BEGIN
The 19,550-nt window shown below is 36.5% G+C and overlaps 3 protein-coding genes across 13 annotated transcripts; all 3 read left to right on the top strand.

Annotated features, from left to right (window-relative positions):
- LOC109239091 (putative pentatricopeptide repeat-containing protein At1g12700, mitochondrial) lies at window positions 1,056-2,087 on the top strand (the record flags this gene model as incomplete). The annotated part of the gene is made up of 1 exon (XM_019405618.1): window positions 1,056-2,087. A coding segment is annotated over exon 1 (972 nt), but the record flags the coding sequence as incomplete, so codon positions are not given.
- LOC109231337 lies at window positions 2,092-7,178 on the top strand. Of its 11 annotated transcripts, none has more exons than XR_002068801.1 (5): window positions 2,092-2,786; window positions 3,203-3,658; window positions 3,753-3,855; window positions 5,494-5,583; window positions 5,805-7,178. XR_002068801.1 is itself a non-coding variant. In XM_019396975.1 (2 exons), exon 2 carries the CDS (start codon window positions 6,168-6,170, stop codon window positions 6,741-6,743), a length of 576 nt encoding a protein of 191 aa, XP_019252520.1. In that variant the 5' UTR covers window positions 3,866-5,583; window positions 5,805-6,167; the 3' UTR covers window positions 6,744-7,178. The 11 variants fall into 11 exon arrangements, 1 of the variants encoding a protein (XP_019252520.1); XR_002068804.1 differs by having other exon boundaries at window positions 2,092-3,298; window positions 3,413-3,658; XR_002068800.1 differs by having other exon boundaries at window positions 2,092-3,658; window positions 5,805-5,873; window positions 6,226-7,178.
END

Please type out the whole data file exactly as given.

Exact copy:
The 19,550-nt window shown below is 36.5% G+C and overlaps 3 protein-coding genes across 13 annotated transcripts; all 3 read left to right on the top strand.

Annotated features, from left to right (window-relative positions):
- LOC109239091 (putative pentatricopeptide repeat-containing protein At1g12700, mitochondrial) lies at window positions 1,056-2,087 on the top strand (the record flags this gene model as incomplete). The annotated part of the gene is made up of 1 exon (XM_019405618.1): window positions 1,056-2,087. A coding segment is annotated over exon 1 (972 nt), but the record flags the coding sequence as incomplete, so codon positions are not given.
- LOC109231337 lies at window positions 2,092-7,178 on the top strand. Of its 11 annotated transcripts, none has more exons than XR_002068801.1 (5): window positions 2,092-2,786; window positions 3,203-3,658; window positions 3,753-3,855; window positions 5,494-5,583; window positions 5,805-7,178. XR_002068801.1 is itself a non-coding variant. In XM_019396975.1 (2 exons), exon 2 carries the CDS (start codon window positions 6,168-6,170, stop codon window positions 6,741-6,743), a length of 576 nt encoding a protein of 191 aa, XP_019252520.1. In that variant the 5' UTR covers window positions 3,866-5,583; window positions 5,805-6,167; the 3' UTR covers window positions 6,744-7,178. The 11 variants fall into 11 exon arrangements, 1 of the variants encoding a protein (XP_019252520.1); XR_002068804.1 differs by having other exon boundaries at window positions 2,092-3,298; window positions 3,413-3,658; XR_002068800.1 differs by having other exon boundaries at window positions 2,092-3,658; window positions 5,805-5,873; window positions 6,226-7,178.